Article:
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Yes, some interesting stuff for sure. A good idea of starting to study the new (to us) pest that may be just around the corner. Tropilaelaps Much quicker reproduction cycle and more viable offspring per cycle.

I wish him well with his go fund me for research. A lot more worthwhile that many!
 

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Listened to the podcast on my way home. It was an interesting discussion, but a lot of what was said was hypotheses/supposition, not scientifically supported conclusions, which I think is where the OPs "confusion" comes from.

To clarify this (or explain to those who don't have the time for the podcast), Dr. Ramsey has previoisly done some beautiful work which very convincingly shows that varroa feeds off the fat bodies (essentially the liver) of bees. For this work he's recieved his PhD, and recently moved to a new research based job.

One hypothesis he developed during his PhD research, but ***did not test***, was that "forcing" more mites onto adult bees via a brood break may promote the spread of some mite-transmitted diseases, as the increased feeding of varroa on adults (rather than larval) bees would potentially lead to more infections of the adults. This hypothesis is the foundation of the new research he is conducting at his new job. Given his previous work, this is a perfectly reasonable hypothesis - but it is just that, a hypothesis, and to-date remains untested.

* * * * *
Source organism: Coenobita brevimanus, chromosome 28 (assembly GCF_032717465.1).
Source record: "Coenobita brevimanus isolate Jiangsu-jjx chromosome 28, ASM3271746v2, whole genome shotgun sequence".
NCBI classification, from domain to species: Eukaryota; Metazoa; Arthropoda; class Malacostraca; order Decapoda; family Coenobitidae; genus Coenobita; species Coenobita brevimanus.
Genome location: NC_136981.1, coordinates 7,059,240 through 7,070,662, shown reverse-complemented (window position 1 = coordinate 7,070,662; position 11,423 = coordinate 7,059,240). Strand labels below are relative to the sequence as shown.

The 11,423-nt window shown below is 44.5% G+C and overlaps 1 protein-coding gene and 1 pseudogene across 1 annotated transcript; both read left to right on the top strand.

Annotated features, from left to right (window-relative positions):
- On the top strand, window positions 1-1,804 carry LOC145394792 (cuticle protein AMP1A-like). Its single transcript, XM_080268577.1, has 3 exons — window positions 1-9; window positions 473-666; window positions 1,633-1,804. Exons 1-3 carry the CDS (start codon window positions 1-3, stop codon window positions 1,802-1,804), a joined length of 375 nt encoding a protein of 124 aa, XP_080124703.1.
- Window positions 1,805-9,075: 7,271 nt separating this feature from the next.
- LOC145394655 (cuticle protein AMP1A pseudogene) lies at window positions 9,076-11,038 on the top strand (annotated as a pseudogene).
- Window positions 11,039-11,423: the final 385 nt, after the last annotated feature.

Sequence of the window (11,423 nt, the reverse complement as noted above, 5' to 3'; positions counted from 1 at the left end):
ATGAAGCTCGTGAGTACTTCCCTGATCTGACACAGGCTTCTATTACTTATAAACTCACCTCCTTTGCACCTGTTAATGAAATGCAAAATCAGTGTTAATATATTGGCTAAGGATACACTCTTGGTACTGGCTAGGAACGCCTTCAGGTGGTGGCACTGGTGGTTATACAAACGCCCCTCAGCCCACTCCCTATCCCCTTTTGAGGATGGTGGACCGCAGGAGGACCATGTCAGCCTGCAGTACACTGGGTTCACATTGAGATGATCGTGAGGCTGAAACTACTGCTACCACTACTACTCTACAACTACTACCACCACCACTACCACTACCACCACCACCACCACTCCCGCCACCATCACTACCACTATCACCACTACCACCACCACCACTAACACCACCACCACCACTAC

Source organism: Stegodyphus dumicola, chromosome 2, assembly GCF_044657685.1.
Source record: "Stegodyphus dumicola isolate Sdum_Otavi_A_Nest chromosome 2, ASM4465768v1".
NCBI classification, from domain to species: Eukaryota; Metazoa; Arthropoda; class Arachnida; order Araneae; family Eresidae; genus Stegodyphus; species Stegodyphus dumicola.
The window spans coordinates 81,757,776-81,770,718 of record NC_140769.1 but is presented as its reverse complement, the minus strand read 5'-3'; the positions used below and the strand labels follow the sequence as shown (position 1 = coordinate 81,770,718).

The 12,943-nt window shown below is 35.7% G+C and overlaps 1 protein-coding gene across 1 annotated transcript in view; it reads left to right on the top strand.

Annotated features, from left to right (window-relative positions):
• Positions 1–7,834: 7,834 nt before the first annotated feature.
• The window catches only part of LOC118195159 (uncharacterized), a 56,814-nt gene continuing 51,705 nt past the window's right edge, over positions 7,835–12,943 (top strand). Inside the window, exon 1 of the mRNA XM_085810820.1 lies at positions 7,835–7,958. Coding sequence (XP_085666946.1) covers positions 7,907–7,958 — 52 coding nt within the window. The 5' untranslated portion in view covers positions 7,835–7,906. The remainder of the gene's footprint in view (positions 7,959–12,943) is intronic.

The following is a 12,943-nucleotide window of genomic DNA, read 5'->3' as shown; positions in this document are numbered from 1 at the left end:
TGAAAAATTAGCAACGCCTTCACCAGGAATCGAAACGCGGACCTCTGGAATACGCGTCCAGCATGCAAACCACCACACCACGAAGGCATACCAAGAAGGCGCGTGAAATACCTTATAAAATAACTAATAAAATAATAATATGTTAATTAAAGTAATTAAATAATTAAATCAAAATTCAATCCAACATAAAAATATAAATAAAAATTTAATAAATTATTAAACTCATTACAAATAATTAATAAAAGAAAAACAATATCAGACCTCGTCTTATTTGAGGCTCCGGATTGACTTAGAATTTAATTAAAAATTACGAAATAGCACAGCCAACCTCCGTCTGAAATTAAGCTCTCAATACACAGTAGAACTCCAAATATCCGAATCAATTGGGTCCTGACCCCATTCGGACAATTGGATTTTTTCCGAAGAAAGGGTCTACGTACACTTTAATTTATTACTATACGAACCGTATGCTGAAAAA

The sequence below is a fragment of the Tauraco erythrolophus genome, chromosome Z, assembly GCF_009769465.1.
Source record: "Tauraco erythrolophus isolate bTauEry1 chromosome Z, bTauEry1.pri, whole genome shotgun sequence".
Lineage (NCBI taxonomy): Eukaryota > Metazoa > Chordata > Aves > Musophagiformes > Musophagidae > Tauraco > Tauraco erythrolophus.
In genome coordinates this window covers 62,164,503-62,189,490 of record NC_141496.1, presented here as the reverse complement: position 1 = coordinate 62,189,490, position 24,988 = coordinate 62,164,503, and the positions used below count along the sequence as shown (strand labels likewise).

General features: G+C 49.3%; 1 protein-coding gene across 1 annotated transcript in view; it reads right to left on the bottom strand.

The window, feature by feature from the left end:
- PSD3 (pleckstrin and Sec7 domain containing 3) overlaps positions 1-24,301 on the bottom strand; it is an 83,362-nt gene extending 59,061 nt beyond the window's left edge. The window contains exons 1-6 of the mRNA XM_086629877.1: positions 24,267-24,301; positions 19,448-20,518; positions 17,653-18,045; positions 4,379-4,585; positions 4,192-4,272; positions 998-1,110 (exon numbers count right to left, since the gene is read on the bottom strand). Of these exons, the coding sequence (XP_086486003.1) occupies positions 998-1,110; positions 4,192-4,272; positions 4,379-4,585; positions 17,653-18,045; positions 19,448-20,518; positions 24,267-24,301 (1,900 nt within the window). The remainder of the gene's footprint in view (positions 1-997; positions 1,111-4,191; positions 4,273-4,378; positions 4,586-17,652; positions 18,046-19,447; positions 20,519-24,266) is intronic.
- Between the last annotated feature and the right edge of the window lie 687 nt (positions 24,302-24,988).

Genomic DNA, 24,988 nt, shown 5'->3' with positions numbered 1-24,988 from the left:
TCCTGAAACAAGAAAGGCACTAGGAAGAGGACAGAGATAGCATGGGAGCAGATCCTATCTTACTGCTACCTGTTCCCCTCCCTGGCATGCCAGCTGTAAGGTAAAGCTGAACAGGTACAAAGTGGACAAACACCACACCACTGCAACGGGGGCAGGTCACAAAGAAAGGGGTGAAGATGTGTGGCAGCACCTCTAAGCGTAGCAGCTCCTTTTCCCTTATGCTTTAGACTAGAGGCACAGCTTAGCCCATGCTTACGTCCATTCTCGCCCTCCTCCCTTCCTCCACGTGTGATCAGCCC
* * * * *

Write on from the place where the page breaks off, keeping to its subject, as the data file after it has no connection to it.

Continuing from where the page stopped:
Mid-way through the podcast he brings up what I think the crux of this discussion is - brood breaks have very well established positive effects when used as part of a mite treatment. He does not question that, nor their utility. However, no one has looked at the possible negative effects, including the possible increase in disease. As such, we don't understand the true cost:benifit of using broodbreaks as part of varroa control.

A better understanding of the costs would allow us to improve and optimize our use of broodbreaks as a treatment tool, as this knowedge can help decided when/if to treat, determine the optimal timing of treatment application relative to a brood break, and can help to inform better treatment design.

From a practical standpoint, our best way forward is to continue with treatments as before. There is no evidence at this point to suggest that a change is needed, or that existing treatment practices are unsound. But we should keep an eye on this work, as once it is complete, it may inform us as to better practices to use in the future. Likewise, a little more vigilance for adult disease during a broodbreak would not be untoward.
 

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I've read researchers who report observing the foundress mite feeding on the developing bee in the cell. The reports state that the foundress mite bites into the larva, taking 30-60 minutes to conclude feeding. The first portion of that time seemed to be waiting for the larval tissue to dissolve, or ooze, enough to slurp it up. I think young mites feed there as well before leaving the cell.

I know of no other studies to refute Dr. Ramesy's conclusions. Until more is done in this area, he is the expert. In my view, his discovery was a big step forward and explains Randy Oliver's pre-discovery focus on adequate fat reserves needed for successful hive growth and health. JMO :)
 

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Discussion Starter · #16 ·